medwireNews: Researchers have identified an association between faster rates of increase of TREM2 levels in soluble cerebrospinal fluid (CSF) and slower progression of several markers of disease evolution in participants of the Dominantly Inherited Alzheimer Network (DIAN), which they say points to a likely protective effect of TREM2 during the early pathogenesis of Alzheimer’s disease.
“These findings support ongoing efforts to develop TREM2-boosting therapies as disease-modifying treatments for Alzheimer’s disease and suggest an early window for therapeutic intervention”, say Estrella Morenas-Rodríguez (Hospital Universitario 12 de Octubre, Madrid, Spain) and co-authors in The Lancet Neurology.
They explain that TREM2 is a protein associated with microglial function and inflammation, and rare mutated versions are associated with an increased risk of Alzheimer’s disease.
The researchers used a novel immunoassay to assess cleaved soluble TREM2 levels in CSF samples collected annually or every 2 years from 239 DIAN participants enrolled between 2009 and 2019. One hundred of the participants were presymptomatic carriers of pathogenic variants in the PSEN1, PSEN2 or APP genes, 48 were symptomatic carriers and the remaining 91 were noncarriers.
The team found that a faster annual rate of increase of soluble TREM2 levels was associated with a significantly reduced rate of decrease of amyloid-β (Aβ)42 in CSF samples from presymptomatic carriers and a significantly reduced rate of increase of Pittsburgh compound B–positron emission tomography (PiB–PET) uptake in symptomatic carriers.
Further investigation showed that among presymptomatic carriers, there were contrasting associations between CSF Aβ42 levels and PiB–PET uptake depending on whether the rates of increase of soluble TREM2 were above or below the median, say Morenas-Rodríguez and colleagues.
They additionally identified a correlation between greater annual rates of increase of phosphorylated-tau in CSF and increased PiB–PET uptake in presymptomatic carriers with annual rates of increase of soluble TREM2 that were below the median. But there was no such correlation among those with rates above the median.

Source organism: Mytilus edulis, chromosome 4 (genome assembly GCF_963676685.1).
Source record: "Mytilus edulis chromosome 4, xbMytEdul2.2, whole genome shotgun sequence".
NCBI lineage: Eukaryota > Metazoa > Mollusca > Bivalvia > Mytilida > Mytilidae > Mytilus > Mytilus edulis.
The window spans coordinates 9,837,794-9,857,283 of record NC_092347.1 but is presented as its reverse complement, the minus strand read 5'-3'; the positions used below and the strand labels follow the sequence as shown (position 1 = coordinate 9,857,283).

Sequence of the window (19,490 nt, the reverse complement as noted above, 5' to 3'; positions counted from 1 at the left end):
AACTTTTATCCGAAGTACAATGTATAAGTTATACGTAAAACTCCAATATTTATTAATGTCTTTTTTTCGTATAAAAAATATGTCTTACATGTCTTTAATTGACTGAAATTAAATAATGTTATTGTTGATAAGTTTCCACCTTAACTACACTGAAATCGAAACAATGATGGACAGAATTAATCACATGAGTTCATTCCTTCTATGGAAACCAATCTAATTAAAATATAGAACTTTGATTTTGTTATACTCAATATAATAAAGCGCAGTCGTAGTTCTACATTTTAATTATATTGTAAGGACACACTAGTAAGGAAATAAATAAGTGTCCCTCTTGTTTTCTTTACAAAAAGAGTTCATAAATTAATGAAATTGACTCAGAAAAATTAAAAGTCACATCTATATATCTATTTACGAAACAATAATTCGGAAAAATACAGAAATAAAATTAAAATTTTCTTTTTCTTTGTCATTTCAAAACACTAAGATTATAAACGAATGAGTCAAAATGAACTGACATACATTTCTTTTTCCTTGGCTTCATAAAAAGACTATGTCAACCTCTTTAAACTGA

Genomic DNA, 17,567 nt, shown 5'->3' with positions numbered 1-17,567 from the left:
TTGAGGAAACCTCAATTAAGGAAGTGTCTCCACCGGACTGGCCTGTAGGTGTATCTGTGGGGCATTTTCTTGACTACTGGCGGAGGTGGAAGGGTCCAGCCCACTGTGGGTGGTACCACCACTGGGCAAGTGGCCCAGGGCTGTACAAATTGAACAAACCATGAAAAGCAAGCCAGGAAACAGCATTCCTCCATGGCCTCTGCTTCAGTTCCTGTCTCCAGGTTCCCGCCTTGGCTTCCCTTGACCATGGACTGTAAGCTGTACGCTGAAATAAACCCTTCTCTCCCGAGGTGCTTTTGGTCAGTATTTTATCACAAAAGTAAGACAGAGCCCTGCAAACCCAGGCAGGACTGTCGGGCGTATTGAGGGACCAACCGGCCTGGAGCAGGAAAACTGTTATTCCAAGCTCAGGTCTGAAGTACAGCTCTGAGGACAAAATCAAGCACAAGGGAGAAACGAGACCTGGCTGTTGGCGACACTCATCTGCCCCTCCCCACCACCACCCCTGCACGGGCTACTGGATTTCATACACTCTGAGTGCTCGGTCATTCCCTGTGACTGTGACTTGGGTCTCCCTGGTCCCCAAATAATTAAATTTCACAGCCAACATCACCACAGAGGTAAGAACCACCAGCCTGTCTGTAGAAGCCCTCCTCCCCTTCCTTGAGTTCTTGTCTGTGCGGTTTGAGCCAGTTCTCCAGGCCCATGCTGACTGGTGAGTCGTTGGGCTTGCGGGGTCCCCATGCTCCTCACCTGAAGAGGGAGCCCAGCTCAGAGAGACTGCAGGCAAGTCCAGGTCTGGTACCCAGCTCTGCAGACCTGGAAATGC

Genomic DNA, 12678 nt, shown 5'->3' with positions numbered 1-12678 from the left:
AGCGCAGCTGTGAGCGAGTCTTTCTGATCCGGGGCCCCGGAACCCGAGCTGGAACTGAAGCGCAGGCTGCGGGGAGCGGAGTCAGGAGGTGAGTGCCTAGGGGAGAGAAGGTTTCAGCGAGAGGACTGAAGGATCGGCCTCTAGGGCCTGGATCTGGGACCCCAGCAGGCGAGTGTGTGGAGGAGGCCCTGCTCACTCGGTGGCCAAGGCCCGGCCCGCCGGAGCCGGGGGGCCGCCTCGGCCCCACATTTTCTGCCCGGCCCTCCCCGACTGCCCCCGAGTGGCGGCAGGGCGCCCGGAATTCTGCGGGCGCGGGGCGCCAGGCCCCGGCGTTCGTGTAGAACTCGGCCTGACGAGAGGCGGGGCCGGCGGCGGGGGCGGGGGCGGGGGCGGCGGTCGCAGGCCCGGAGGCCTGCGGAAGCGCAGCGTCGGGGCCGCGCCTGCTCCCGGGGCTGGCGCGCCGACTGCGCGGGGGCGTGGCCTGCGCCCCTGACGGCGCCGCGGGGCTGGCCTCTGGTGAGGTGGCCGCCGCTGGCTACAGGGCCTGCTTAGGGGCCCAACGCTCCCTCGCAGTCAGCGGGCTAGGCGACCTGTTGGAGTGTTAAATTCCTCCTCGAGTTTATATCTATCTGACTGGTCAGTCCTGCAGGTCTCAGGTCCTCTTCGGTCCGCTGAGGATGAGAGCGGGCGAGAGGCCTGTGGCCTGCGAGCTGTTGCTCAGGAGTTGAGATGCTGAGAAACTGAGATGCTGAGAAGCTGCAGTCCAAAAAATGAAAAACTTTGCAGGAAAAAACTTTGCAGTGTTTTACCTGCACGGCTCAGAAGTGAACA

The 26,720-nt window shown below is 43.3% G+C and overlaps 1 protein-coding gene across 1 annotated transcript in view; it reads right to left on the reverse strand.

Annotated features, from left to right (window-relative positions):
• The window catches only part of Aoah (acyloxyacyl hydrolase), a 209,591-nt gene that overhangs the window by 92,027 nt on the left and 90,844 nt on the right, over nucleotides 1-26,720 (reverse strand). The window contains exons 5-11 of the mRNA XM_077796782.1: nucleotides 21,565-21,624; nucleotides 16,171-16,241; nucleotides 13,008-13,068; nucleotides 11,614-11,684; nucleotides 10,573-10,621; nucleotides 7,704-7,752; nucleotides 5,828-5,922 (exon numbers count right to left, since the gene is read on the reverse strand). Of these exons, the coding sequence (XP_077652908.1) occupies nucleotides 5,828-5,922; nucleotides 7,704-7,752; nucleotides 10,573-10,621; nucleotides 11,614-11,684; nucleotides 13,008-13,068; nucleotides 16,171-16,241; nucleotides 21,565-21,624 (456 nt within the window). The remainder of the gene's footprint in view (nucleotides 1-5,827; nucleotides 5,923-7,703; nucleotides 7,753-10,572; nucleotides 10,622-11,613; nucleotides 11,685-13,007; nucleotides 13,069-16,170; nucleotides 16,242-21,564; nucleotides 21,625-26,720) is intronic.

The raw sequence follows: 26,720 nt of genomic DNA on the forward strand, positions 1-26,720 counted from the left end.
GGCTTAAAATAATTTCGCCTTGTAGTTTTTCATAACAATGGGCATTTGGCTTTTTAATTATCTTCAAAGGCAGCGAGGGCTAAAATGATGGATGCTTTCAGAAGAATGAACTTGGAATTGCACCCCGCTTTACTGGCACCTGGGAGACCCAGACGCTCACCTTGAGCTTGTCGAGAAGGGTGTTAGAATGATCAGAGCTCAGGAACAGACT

Finally, assessment of neuroimaging and cognitive outcomes in presymptomatic carriers showed a significant correlation between greater rates of soluble TREM2 increase and slower cortical shrinkage in the precuneus as well as with slower progression of cognitive decline.
Taken together, these results suggest “a potential protective role of TREM2 function on amyloid-dependent tau pathology, in line with results in mouse models”, say the researchers.
The authors of a related commentary agree that “these new data support the hypothesis that TREM2 might have a protective function in the early pathogenesis of Alzheimer’s disease and support a rationale for the development of TREM2-targeted therapeutics.”
But they point out that despite the longitudinal study design, “the associations identified are, at their core, correlational and causation cannot be inferred from this study alone.”
Denis Smirnov and Douglas Galasko, both from UC San Diego in La Jolla, California, USA, also note that the “study did not identify the mechanisms that might underlie variable soluble TREM2 responses in CSF that could provide guidance towards personalised therapeutic approaches.”
And they conclude: “Continued laboratory studies with direct manipulation of TREM2 activity will be essential, although the limitations of animal models might mean that human trials will be the ultimate test of the authors’ hypotheses, and the present study provides a roadmap towards that goal.”
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This independent news story was supported by an educational grant from L’Institut Servier, Suresnes, France.